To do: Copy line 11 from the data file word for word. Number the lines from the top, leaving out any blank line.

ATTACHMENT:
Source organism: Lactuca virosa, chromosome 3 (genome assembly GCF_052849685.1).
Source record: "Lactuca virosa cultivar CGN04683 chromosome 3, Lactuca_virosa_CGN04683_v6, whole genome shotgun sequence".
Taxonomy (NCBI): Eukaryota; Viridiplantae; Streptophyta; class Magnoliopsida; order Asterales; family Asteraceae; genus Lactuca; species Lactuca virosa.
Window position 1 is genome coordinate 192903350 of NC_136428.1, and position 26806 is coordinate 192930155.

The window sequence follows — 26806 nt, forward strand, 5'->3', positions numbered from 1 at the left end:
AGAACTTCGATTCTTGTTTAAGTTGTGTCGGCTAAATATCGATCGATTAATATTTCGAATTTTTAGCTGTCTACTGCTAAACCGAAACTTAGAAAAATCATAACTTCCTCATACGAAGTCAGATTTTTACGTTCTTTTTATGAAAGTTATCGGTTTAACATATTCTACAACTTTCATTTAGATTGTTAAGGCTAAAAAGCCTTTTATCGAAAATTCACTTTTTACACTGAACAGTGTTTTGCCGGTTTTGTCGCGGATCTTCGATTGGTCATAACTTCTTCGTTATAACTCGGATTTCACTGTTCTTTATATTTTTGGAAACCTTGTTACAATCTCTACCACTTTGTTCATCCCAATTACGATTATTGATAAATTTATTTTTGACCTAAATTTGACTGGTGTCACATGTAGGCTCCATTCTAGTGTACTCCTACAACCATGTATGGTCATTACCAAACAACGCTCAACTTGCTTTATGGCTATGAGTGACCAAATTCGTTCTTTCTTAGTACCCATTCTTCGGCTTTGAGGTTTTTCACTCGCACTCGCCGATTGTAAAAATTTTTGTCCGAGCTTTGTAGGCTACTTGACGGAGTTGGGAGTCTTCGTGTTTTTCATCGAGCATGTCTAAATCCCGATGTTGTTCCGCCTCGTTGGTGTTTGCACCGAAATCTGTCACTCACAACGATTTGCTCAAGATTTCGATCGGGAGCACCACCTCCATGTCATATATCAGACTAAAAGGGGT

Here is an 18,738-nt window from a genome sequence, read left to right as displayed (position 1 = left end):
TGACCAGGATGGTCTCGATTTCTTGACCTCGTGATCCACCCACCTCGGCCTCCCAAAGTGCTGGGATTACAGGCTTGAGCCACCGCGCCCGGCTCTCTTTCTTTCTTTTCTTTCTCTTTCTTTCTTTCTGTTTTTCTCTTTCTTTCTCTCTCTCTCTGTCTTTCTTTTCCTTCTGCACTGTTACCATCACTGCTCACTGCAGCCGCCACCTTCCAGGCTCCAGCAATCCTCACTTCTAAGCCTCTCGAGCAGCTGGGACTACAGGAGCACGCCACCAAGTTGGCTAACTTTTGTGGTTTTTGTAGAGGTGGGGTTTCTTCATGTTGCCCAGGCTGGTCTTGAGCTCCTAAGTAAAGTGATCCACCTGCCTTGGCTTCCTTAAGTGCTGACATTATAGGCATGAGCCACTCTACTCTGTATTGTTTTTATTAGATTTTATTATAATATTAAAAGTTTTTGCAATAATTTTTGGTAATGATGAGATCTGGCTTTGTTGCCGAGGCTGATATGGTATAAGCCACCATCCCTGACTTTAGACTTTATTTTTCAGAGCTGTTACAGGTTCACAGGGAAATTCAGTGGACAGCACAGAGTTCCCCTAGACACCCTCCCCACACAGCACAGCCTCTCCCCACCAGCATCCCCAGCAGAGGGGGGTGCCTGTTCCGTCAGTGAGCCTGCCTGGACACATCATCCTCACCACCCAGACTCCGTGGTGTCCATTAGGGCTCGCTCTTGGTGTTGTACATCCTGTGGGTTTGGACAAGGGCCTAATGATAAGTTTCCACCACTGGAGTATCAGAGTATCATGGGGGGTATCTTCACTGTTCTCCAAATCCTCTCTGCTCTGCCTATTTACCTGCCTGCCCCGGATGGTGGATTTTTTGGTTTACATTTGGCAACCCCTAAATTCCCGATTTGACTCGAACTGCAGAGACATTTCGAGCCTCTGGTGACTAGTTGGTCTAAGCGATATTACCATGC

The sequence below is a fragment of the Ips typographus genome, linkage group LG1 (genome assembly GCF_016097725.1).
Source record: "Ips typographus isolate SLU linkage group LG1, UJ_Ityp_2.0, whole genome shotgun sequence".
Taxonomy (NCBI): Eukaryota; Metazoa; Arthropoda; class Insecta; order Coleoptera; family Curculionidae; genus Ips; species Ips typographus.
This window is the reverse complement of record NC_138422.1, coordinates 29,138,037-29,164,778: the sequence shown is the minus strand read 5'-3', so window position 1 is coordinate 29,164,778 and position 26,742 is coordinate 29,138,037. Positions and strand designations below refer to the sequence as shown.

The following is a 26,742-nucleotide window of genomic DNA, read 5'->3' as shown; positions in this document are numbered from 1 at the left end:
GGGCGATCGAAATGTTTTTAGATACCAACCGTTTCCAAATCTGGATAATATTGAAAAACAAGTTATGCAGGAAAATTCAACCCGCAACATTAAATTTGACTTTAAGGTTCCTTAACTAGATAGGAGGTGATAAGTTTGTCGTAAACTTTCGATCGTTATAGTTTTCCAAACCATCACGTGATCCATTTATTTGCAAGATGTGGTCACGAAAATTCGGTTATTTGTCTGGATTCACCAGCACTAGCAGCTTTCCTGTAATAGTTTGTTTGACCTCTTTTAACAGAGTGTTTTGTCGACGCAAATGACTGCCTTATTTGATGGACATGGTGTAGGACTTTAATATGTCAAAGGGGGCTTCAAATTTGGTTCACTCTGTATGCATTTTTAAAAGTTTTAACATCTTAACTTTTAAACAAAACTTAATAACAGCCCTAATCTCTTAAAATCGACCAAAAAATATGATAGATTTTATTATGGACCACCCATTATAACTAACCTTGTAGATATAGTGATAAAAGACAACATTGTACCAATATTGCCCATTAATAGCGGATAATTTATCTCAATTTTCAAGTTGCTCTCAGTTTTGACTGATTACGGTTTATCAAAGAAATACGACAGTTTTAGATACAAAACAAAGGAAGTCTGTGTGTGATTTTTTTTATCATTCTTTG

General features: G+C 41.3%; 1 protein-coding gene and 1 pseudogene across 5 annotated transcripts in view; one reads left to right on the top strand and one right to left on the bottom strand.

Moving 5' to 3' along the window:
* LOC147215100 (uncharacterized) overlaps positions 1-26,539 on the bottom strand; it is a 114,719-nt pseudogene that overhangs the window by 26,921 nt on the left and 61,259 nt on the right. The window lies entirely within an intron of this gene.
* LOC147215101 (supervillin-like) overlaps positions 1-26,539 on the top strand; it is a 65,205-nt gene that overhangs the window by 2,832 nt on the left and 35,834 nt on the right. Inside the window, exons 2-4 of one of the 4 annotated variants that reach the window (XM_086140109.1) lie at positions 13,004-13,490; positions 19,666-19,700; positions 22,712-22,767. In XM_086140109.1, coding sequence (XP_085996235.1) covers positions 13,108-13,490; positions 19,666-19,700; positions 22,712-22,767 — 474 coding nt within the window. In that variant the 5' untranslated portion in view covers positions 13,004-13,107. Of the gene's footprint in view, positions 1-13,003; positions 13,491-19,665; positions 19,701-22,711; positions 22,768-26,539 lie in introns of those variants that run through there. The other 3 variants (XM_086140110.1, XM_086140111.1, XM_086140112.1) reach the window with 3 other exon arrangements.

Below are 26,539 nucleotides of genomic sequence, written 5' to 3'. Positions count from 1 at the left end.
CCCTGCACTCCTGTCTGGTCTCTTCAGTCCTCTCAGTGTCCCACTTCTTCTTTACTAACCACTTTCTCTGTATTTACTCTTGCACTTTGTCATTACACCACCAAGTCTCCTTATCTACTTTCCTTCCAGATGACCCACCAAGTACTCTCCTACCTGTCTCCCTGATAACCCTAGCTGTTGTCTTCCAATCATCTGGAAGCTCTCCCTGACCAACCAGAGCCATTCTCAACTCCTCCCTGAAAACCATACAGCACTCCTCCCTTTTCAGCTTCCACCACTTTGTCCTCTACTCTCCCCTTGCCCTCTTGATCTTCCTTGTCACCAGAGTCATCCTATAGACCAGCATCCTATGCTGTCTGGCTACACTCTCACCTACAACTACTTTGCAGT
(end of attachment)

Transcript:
Taxonomy (NCBI): Eukaryota; Metazoa; Arthropoda; class Insecta; order Coleoptera; family Curculionidae; genus Ips; species Ips typographus.